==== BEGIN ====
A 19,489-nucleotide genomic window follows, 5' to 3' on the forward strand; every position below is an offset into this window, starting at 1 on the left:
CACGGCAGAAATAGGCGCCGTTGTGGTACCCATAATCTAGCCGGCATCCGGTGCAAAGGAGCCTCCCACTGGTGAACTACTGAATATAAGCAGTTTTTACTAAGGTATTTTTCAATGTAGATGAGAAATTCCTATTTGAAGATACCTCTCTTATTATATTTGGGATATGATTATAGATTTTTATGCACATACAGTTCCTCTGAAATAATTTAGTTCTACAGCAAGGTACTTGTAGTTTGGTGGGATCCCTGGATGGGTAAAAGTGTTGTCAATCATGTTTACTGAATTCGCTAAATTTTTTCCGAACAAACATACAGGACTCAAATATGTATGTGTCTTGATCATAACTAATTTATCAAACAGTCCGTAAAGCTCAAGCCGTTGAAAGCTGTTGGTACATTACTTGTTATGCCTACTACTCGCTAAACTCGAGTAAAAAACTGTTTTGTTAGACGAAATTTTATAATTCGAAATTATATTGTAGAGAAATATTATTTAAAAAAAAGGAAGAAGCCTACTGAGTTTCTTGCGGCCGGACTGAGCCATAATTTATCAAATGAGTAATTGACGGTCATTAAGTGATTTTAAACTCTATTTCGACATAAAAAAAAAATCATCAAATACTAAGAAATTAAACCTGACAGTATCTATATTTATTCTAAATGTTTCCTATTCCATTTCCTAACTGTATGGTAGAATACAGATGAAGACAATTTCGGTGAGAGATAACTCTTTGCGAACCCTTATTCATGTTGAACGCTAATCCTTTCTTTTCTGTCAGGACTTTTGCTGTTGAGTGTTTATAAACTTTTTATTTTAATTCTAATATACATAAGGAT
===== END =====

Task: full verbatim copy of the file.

A 19,489-nucleotide genomic window follows, 5' to 3' on the forward strand; every position below is an offset into this window, starting at 1 on the left:
CACGGCAGAAATAGGCGCCGTTGTGGTACCCATAATCTAGCCGGCATCCGGTGCAAAGGAGCCTCCCACTGGTGAACTACTGAATATAAGCAGTTTTTACTAAGGTATTTTTCAATGTAGATGAGAAATTCCTATTTGAAGATACCTCTCTTATTATATTTGGGATATGATTATAGATTTTTATGCACATACAGTTCCTCTGAAATAATTTAGTTCTACAGCAAGGTACTTGTAGTTTGGTGGGATCCCTGGATGGGTAAAAGTGTTGTCAATCATGTTTACTGAATTCGCTAAATTTTTTCCGAACAAACATACAGGACTCAAATATGTATGTGTCTTGATCATAACTAATTTATCAAACAGTCCGTAAAGCTCAAGCCGTTGAAAGCTGTTGGTACATTACTTGTTATGCCTACTACTCGCTAAACTCGAGTAAAAAACTGTTTTGTTAGACGAAATTTTATAATTCGAAATTATATTGTAGAGAAATATTATTTAAAAAAAAGGAAGAAGCCTACTGAGTTTCTTGCGGCCGGACTGAGCCATAATTTATCAAATGAGTAATTGACGGTCATTAAGTGATTTTAAACTCTATTTCGACATAAAAAAAAAATCATCAAATACTAAGAAATTAAACCTGACAGTATCTATATTTATTCTAAATGTTTCCTATTCCATTTCCTAACTGTATGGTAGAATACAGATGAAGACAATTTCGGTGAGAGATAACTCTTTGCGAACCCTTATTCATGTTGAACGCTAATCCTTTCTTTTCTGTCAGGACTTTTGCTGTTGAGTGTTTATAAACTTTTTATTTTAATTCTAATATACATAAGGAT